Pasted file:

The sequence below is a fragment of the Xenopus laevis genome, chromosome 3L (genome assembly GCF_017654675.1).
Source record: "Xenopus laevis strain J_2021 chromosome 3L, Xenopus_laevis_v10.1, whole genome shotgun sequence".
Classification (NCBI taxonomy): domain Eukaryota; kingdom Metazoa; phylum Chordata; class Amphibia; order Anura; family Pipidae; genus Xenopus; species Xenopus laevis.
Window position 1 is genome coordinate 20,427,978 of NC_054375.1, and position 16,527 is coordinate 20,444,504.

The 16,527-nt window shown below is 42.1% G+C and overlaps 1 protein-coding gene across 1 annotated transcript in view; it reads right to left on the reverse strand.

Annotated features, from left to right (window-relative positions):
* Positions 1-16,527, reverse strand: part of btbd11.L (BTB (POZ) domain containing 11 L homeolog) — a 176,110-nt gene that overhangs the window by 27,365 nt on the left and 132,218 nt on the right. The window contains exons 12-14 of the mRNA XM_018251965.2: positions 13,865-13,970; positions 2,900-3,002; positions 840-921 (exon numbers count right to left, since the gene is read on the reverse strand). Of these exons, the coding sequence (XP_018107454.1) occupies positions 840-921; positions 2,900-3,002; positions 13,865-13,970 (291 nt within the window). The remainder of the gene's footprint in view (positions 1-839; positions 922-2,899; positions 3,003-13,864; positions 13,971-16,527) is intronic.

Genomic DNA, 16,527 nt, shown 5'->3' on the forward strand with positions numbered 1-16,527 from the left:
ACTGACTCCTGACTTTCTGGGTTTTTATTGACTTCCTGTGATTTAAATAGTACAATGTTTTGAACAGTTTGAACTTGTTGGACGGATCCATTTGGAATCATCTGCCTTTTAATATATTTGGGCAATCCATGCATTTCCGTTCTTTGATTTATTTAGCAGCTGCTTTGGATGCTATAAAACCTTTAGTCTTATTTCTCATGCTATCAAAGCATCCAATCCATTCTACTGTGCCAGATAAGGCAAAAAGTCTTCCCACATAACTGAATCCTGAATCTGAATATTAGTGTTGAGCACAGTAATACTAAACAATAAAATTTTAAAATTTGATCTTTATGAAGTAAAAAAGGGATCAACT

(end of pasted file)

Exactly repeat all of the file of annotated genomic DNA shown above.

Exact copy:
The sequence below is a fragment of the Xenopus laevis genome, chromosome 3L (genome assembly GCF_017654675.1).
Source record: "Xenopus laevis strain J_2021 chromosome 3L, Xenopus_laevis_v10.1, whole genome shotgun sequence".
Classification (NCBI taxonomy): domain Eukaryota; kingdom Metazoa; phylum Chordata; class Amphibia; order Anura; family Pipidae; genus Xenopus; species Xenopus laevis.
Window position 1 is genome coordinate 20,427,978 of NC_054375.1, and position 16,527 is coordinate 20,444,504.

The 16,527-nt window shown below is 42.1% G+C and overlaps 1 protein-coding gene across 1 annotated transcript in view; it reads right to left on the reverse strand.

Annotated features, from left to right (window-relative positions):
* Positions 1-16,527, reverse strand: part of btbd11.L (BTB (POZ) domain containing 11 L homeolog) — a 176,110-nt gene that overhangs the window by 27,365 nt on the left and 132,218 nt on the right. The window contains exons 12-14 of the mRNA XM_018251965.2: positions 13,865-13,970; positions 2,900-3,002; positions 840-921 (exon numbers count right to left, since the gene is read on the reverse strand). Of these exons, the coding sequence (XP_018107454.1) occupies positions 840-921; positions 2,900-3,002; positions 13,865-13,970 (291 nt within the window). The remainder of the gene's footprint in view (positions 1-839; positions 922-2,899; positions 3,003-13,864; positions 13,971-16,527) is intronic.

Genomic DNA, 16,527 nt, shown 5'->3' on the forward strand with positions numbered 1-16,527 from the left:
ACTGACTCCTGACTTTCTGGGTTTTTATTGACTTCCTGTGATTTAAATAGTACAATGTTTTGAACAGTTTGAACTTGTTGGACGGATCCATTTGGAATCATCTGCCTTTTAATATATTTGGGCAATCCATGCATTTCCGTTCTTTGATTTATTTAGCAGCTGCTTTGGATGCTATAAAACCTTTAGTCTTATTTCTCATGCTATCAAAGCATCCAATCCATTCTACTGTGCCAGATAAGGCAAAAAGTCTTCCCACATAACTGAATCCTGAATCTGAATATTAGTGTTGAGCACAGTAATACTAAACAATAAAATTTTAAAATTTGATCTTTATGAAGTAAAAAAGGGATCAACT